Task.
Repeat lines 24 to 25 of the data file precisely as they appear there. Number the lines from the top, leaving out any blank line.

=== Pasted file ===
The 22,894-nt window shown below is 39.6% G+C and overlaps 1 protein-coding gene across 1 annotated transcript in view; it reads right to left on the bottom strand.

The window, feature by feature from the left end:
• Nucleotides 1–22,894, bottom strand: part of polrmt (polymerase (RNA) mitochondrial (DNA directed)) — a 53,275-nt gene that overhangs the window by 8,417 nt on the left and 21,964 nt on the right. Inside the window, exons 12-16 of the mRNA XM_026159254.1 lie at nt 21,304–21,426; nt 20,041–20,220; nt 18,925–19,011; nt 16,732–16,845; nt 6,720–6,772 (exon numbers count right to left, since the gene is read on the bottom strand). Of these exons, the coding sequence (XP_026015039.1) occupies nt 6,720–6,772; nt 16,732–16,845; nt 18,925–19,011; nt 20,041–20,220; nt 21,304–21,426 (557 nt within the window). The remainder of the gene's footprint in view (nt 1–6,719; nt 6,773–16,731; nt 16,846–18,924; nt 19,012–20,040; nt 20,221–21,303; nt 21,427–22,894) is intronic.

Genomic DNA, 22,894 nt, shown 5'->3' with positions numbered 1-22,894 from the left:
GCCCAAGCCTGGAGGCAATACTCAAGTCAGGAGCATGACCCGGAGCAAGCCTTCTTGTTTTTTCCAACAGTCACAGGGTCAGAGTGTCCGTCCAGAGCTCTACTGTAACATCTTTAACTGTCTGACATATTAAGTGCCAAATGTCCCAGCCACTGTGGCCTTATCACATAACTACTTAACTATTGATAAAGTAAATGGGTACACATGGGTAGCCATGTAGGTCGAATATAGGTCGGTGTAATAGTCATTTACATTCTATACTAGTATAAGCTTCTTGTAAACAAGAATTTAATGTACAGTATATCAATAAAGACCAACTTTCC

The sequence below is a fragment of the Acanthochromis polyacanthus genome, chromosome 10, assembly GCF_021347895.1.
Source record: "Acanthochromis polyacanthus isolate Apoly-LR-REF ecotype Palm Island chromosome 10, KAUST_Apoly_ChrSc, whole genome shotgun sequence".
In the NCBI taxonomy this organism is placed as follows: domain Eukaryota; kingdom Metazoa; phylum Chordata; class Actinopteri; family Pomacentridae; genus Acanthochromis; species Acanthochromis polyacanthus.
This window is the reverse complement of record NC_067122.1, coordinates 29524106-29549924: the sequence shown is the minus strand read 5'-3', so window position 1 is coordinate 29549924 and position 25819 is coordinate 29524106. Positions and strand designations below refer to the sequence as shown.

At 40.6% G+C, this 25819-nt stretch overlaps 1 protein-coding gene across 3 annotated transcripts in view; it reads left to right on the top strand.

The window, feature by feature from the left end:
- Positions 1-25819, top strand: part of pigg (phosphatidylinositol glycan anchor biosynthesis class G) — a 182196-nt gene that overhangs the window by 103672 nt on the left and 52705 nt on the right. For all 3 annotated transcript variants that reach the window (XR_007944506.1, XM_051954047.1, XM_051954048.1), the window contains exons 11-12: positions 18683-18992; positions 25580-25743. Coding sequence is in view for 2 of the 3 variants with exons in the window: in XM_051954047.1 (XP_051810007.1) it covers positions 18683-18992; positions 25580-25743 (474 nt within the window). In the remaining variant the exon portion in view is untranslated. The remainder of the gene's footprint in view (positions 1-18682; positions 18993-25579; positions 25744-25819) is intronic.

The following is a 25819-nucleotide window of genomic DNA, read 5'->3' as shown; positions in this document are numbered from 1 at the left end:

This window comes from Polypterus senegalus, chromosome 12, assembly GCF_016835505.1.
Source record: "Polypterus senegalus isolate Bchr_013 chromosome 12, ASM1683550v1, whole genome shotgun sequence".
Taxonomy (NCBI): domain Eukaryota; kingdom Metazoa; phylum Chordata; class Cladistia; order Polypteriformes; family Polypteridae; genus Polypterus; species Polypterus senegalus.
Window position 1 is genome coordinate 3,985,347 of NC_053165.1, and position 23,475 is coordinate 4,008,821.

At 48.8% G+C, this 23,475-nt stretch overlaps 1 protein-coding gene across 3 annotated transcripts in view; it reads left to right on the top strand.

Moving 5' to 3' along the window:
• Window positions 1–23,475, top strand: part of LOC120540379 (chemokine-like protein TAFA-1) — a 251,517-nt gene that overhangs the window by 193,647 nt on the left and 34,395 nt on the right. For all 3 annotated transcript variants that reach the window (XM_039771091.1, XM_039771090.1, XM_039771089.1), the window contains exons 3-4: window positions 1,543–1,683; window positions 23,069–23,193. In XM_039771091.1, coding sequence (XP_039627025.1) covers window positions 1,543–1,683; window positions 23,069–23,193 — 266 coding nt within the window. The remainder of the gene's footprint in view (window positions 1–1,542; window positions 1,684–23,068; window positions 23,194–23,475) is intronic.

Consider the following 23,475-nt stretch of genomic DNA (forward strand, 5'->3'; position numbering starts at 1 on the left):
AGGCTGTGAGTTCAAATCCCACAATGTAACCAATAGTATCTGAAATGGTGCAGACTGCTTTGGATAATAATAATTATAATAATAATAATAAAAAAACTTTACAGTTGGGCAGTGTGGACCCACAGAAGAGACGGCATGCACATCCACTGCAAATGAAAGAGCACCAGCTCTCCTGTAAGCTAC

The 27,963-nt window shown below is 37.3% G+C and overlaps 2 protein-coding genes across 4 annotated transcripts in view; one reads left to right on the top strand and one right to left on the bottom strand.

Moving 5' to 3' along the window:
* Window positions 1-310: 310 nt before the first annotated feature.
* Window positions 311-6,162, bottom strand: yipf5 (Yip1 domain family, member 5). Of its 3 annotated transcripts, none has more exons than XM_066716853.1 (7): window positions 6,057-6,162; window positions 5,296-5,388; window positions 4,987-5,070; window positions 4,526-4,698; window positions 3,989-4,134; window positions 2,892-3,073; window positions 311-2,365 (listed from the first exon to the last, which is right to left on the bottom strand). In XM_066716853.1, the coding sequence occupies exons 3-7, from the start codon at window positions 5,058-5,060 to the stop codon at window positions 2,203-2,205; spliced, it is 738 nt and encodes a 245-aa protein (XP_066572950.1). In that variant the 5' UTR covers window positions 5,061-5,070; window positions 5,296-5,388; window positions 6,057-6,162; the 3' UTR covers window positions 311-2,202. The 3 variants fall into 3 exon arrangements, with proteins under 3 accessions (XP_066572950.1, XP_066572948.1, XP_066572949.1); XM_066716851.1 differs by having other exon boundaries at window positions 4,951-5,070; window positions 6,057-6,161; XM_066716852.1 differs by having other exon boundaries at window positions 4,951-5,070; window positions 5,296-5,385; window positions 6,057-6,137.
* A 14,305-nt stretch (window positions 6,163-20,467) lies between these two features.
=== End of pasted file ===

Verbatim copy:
Moving 5' to 3' along the window:
* Window positions 1-310: 310 nt before the first annotated feature.